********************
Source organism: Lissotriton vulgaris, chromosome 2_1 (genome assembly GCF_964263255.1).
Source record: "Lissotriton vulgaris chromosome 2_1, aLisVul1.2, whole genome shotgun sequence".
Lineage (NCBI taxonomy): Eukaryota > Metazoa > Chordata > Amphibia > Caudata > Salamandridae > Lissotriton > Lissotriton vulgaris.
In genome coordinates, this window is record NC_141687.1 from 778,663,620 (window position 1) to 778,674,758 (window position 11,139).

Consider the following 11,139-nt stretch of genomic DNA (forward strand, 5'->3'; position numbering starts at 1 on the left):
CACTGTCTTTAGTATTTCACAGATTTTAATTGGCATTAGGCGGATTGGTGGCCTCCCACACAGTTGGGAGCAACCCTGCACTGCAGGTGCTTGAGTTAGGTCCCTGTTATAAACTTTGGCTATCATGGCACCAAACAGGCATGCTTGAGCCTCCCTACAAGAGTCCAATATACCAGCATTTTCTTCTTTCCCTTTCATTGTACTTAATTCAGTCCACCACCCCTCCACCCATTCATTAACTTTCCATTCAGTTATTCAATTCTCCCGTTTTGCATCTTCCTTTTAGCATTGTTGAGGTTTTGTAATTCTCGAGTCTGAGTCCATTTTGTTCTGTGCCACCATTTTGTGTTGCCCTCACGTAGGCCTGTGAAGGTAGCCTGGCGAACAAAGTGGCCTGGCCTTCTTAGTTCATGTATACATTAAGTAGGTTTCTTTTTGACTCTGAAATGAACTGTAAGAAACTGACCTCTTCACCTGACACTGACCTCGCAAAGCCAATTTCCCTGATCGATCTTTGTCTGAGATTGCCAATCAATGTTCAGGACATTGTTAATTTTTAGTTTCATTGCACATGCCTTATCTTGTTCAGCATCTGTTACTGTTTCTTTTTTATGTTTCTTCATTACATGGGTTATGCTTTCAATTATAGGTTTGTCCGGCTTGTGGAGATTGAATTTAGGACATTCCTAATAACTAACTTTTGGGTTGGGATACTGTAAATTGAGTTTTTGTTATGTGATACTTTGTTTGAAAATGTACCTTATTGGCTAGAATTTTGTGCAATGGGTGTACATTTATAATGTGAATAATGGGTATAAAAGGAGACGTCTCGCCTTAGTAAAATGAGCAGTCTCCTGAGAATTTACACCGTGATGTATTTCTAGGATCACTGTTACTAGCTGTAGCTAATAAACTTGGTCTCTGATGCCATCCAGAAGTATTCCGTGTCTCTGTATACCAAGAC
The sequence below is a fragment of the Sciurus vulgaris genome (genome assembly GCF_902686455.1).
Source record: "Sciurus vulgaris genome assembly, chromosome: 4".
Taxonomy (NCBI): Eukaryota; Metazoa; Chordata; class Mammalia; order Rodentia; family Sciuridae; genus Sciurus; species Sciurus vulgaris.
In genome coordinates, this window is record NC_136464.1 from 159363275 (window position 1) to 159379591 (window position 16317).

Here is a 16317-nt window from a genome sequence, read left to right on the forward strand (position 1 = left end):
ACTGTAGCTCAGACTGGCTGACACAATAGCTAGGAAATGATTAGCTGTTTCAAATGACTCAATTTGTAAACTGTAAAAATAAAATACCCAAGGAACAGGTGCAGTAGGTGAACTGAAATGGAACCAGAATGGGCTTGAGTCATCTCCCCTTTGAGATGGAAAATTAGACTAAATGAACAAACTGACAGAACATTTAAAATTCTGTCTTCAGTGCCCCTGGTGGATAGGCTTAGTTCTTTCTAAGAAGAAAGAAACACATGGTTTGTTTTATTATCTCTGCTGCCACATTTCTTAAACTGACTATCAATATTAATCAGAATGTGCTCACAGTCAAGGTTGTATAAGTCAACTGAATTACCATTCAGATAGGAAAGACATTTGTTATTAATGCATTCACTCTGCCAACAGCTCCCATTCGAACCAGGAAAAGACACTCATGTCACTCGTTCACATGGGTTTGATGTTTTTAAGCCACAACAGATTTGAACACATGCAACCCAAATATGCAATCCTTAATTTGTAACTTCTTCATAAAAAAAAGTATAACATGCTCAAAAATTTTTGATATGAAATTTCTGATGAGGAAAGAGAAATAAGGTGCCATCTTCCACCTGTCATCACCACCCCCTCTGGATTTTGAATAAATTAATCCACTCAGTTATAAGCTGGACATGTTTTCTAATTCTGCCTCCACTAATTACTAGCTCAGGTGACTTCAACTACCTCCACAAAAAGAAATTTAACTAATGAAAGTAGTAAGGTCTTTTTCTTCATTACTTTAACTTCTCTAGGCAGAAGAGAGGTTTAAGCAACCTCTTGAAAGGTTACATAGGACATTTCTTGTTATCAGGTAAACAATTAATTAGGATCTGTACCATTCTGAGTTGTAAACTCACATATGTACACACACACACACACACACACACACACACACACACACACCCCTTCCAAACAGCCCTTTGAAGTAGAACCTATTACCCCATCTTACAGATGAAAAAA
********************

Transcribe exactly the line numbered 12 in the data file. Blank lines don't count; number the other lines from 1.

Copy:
ACTGTAGCTCAGACTGGCTGACACAATAGCTAGGAAATGATTAGCTGTTTCAAATGACTCAATTTGTAAACTGTAAAAATAAAATACCCAAGGAACAGGTGCAGTAGGTGAACTGAAATGGAACCAGAATGGGCTTGAGTCATCTCCCCTTTGAGATGGAAAATTAGACTAAATGAACAAACTGACAGAACATTTAAAATTCTGTCTTCAGTGCCCCTGGTGGATAGGCTTAGTTCTTTCTAAGAAGAAAGAAACACATGGTTTGTTTTATTATCTCTGCTGCCACATTTCTTAAACTGACTATCAATATTAATCAGAATGTGCTCACAGTCAAGGTTGTATAAGTCAACTGAATTACCATTCAGATAGGAAAGACATTTGTTATTAATGCATTCACTCTGCCAACAGCTCCCATTCGAACCAGGAAAAGACACTCATGTCACTCGTTCACATGGGTTTGATGTTTTTAAGCCACAACAGATTTGAACACATGCAACCCAAATATGCAATCCTTAATTTGTAACTTCTTCATAAAAAAAAGTATAACATGCTCAAAAATTTTTGATATGAAATTTCTGATGAGGAAAGAGAAATAAGGTGCCATCTTCCACCTGTCATCACCACCCCCTCTGGATTTTGAATAAATTAATCCACTCAGTTATAAGCTGGACATGTTTTCTAATTCTGCCTCCACTAATTACTAGCTCAGGTGACTTCAACTACCTCCACAAAAAGAAATTTAACTAATGAAAGTAGTAAGGTCTTTTTCTTCATTACTTTAACTTCTCTAGGCAGAAGAGAGGTTTAAGCAACCTCTTGAAAGGTTACATAGGACATTTCTTGTTATCAGGTAAACAATTAATTAGGATCTGTACCATTCTGAGTTGTAAACTCACATATGTACACACACACACACACACACACACACACACACACACACACCCCTTCCAAACAGCCCTTTGAAGTAGAACCTATTACCCCATCTTACAGATGAAAAAA